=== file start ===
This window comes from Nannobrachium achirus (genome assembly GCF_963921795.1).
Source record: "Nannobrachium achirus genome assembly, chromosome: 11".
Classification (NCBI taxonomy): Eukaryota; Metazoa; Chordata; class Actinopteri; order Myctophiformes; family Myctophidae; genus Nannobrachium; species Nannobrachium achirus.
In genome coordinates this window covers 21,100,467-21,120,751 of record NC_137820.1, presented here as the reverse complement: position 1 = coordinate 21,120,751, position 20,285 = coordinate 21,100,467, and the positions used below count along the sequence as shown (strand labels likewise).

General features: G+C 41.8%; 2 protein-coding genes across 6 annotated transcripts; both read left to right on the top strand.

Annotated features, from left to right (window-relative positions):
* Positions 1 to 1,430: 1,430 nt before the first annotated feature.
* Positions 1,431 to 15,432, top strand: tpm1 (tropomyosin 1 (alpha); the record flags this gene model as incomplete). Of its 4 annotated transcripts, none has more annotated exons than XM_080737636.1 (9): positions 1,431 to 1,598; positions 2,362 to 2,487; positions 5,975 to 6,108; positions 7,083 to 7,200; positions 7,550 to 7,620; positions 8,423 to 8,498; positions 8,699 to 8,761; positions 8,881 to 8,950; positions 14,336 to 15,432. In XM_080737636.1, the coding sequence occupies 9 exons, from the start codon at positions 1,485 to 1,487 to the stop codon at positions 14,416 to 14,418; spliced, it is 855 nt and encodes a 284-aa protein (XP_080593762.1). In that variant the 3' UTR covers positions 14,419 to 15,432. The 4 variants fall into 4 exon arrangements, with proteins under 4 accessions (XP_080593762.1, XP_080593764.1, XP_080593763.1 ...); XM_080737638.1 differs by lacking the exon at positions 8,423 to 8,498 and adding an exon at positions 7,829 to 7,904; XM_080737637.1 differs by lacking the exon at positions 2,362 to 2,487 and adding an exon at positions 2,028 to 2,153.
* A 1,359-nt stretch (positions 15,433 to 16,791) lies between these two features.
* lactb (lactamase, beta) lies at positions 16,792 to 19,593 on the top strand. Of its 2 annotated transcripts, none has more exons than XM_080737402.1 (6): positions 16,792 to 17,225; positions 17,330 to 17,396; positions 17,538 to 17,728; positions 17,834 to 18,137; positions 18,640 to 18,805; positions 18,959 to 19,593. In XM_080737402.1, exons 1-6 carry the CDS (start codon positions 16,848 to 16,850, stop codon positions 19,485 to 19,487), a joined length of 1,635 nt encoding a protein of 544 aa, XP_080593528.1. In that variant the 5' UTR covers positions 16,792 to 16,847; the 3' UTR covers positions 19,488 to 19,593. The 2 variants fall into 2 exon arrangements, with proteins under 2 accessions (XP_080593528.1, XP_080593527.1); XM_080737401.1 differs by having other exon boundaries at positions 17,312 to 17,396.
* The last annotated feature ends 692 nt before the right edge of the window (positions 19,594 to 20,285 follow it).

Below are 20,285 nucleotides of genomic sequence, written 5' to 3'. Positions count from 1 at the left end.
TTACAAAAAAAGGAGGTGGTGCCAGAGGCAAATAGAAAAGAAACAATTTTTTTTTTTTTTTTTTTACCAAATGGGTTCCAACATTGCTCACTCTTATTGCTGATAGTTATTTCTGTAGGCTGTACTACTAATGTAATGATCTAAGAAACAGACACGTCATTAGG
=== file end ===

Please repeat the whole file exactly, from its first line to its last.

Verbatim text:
This window comes from Nannobrachium achirus (genome assembly GCF_963921795.1).
Source record: "Nannobrachium achirus genome assembly, chromosome: 11".
Classification (NCBI taxonomy): Eukaryota; Metazoa; Chordata; class Actinopteri; order Myctophiformes; family Myctophidae; genus Nannobrachium; species Nannobrachium achirus.
In genome coordinates this window covers 21,100,467-21,120,751 of record NC_137820.1, presented here as the reverse complement: position 1 = coordinate 21,120,751, position 20,285 = coordinate 21,100,467, and the positions used below count along the sequence as shown (strand labels likewise).

General features: G+C 41.8%; 2 protein-coding genes across 6 annotated transcripts; both read left to right on the top strand.

Annotated features, from left to right (window-relative positions):
* Positions 1 to 1,430: 1,430 nt before the first annotated feature.
* Positions 1,431 to 15,432, top strand: tpm1 (tropomyosin 1 (alpha); the record flags this gene model as incomplete). Of its 4 annotated transcripts, none has more annotated exons than XM_080737636.1 (9): positions 1,431 to 1,598; positions 2,362 to 2,487; positions 5,975 to 6,108; positions 7,083 to 7,200; positions 7,550 to 7,620; positions 8,423 to 8,498; positions 8,699 to 8,761; positions 8,881 to 8,950; positions 14,336 to 15,432. In XM_080737636.1, the coding sequence occupies 9 exons, from the start codon at positions 1,485 to 1,487 to the stop codon at positions 14,416 to 14,418; spliced, it is 855 nt and encodes a 284-aa protein (XP_080593762.1). In that variant the 3' UTR covers positions 14,419 to 15,432. The 4 variants fall into 4 exon arrangements, with proteins under 4 accessions (XP_080593762.1, XP_080593764.1, XP_080593763.1 ...); XM_080737638.1 differs by lacking the exon at positions 8,423 to 8,498 and adding an exon at positions 7,829 to 7,904; XM_080737637.1 differs by lacking the exon at positions 2,362 to 2,487 and adding an exon at positions 2,028 to 2,153.
* A 1,359-nt stretch (positions 15,433 to 16,791) lies between these two features.
* lactb (lactamase, beta) lies at positions 16,792 to 19,593 on the top strand. Of its 2 annotated transcripts, none has more exons than XM_080737402.1 (6): positions 16,792 to 17,225; positions 17,330 to 17,396; positions 17,538 to 17,728; positions 17,834 to 18,137; positions 18,640 to 18,805; positions 18,959 to 19,593. In XM_080737402.1, exons 1-6 carry the CDS (start codon positions 16,848 to 16,850, stop codon positions 19,485 to 19,487), a joined length of 1,635 nt encoding a protein of 544 aa, XP_080593528.1. In that variant the 5' UTR covers positions 16,792 to 16,847; the 3' UTR covers positions 19,488 to 19,593. The 2 variants fall into 2 exon arrangements, with proteins under 2 accessions (XP_080593528.1, XP_080593527.1); XM_080737401.1 differs by having other exon boundaries at positions 17,312 to 17,396.
* The last annotated feature ends 692 nt before the right edge of the window (positions 19,594 to 20,285 follow it).

Below are 20,285 nucleotides of genomic sequence, written 5' to 3'. Positions count from 1 at the left end.
TTACAAAAAAAGGAGGTGGTGCCAGAGGCAAATAGAAAAGAAACAATTTTTTTTTTTTTTTTTTTACCAAATGGGTTCCAACATTGCTCACTCTTATTGCTGATAGTTATTTCTGTAGGCTGTACTACTAATGTAATGATCTAAGAAACAGACACGTCATTAGG